March 26, 2016

1 - PiƱon needle scale is a common New Mexico pest, but it can be fairly easily managed.

Yard and Garden March 26, 2016

Q.

Do you have a hand-out on how to deal with Pinon scale? I have read about power washing the trunk and limbs, and cleaning fallen pine needles away from base of trunk. What else should I do?

I just saw the little green bugs and want to know more about the insect's life cycle and how to interrupt it.

- Lynn H.

via University-wide Extension site

A.

Piñon needle scale is one of the key pests of piñon pine trees. These small insects cover themselves with a protective covering (a scale) while they draw nutrients from the needles through their sucking mouth parts. These protective coverings appear as raised black dots on the needles produced by the tree the previous year. These insects can cause significant damage to the trees if they are present in large numbers over a period of several years. Each spring the female insects leave their protective covering and migrate downward toward the base of the trees to mate and deposit their egg masses. These egg masses are obvious because they are covered with a dirty gray/white yarn like material. The simplest method of managing these insects is to remove the egg masses by washing with a strong jet of water or sweeping them off the tree with a broom as you mentioned in your question. Collect and dispose of these eggs at a distance from your piñon trees so that the young scale insects cannot reinfest the tree after the eggs hatch. The female scale insects will die after they have deposited their eggs so they are not a concern. If you are reasonably thorough in removing the egg masses, you may be able to reduce the population of scale insects to a level that does not cause significant damage to the trees. You will need to repeat this physical removal of the egg masses every few years.

If you prefer to use chemical control measures, there are products on the marked labeled for management of piñon needle scale insects. For chemical control to be effective, treatment should be properly timed. To determine the appropriate time for application of chemical control frequently inspect the tree by holding a piece of dark (or light) colored construction paper under the branches. Then strike the needles sharply with your gloved hand and look for extremely small crawler insects moving around on the construction paper. When you observe the crawler insects, it is time to spray. If you delay, the small insects will settle on pine needles produced next year and produce their protective covering and make treatment much more difficult. Your local NMSU County Extension Service office can best advise you as to appropriate chemicals to use. Be sure to read, understand, and follow all label directions when using these materials.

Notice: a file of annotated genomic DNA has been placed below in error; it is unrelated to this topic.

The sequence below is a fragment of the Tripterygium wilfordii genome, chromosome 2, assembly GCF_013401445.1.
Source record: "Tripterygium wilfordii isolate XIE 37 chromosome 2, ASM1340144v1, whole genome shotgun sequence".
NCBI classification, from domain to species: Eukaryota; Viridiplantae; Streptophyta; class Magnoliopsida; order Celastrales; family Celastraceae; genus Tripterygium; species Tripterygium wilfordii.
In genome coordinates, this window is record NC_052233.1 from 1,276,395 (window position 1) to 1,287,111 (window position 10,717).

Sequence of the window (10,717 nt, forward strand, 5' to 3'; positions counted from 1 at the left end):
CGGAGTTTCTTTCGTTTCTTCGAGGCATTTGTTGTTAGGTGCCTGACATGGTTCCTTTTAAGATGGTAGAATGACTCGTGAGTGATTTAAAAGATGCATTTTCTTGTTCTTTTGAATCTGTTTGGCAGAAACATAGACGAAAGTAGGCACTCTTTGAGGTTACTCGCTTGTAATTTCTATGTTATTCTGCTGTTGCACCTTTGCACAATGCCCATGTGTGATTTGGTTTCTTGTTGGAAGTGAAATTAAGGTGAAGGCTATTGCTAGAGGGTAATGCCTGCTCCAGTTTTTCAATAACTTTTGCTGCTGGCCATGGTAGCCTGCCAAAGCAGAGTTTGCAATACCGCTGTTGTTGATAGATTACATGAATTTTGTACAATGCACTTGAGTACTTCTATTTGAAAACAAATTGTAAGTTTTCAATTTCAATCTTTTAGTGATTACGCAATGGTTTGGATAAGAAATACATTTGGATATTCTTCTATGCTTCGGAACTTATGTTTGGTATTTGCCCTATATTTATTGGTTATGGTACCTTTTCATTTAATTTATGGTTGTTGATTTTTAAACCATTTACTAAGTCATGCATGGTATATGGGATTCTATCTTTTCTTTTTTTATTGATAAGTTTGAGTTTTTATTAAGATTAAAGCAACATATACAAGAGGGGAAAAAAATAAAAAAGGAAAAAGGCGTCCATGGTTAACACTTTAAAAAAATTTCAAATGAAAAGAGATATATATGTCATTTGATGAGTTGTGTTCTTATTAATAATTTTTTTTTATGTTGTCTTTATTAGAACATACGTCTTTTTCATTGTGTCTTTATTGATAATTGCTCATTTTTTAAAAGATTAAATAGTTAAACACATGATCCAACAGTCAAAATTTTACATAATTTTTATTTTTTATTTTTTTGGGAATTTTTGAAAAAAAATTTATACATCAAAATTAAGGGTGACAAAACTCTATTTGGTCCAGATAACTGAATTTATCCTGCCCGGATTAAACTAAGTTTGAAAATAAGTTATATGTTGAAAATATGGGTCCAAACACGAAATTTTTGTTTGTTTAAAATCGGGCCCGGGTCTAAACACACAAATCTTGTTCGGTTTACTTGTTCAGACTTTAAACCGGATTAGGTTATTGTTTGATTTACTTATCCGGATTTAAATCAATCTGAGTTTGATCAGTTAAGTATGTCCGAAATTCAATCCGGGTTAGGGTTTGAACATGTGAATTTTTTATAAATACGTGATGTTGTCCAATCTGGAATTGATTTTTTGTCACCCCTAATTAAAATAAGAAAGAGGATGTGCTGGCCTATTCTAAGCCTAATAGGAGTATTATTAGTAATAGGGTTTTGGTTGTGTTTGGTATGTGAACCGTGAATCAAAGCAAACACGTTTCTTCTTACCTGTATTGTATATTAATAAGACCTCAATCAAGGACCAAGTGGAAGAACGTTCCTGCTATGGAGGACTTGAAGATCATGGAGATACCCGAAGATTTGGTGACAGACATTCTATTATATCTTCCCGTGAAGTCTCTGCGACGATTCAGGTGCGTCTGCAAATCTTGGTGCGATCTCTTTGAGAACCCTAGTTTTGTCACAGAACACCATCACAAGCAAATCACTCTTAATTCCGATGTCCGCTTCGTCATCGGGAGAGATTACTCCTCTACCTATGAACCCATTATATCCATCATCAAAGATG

A good publication about piñon needle scale in New Mexico is one witten by Bob Cain, formerly with NMSU Extension and NM State Forestry, and his colleagues. Your local NMSU county Extension office may have some copies of "Conifer Pests in New Mexico". You can also find it online at Piñon Needle Scale. This publication discusses many conifer pests of interest to New Mexicans; piñon needle scale is one of the first discussed.

Marisa Y. Thompson, PhD, is the Extension Horticulture Specialist, in the Department of Extension Plant Sciences at the New Mexico State University Los Lunas Agricultural Science Center, email: desertblooms@nmsu.edu, office: 505-865-7340, ext. 113.

Links:

For more gardening information, visit the NMSU Extension Horticulture page at Desert Blooms.

Send gardening questions to Southwest Yard and Garden - Attn: Dr. Marisa Thompson at desertblooms@nmsu.edu, or at the Desert Blooms Facebook page.

Please copy your County Extension Agent and indicate your county of residence when you submit your question!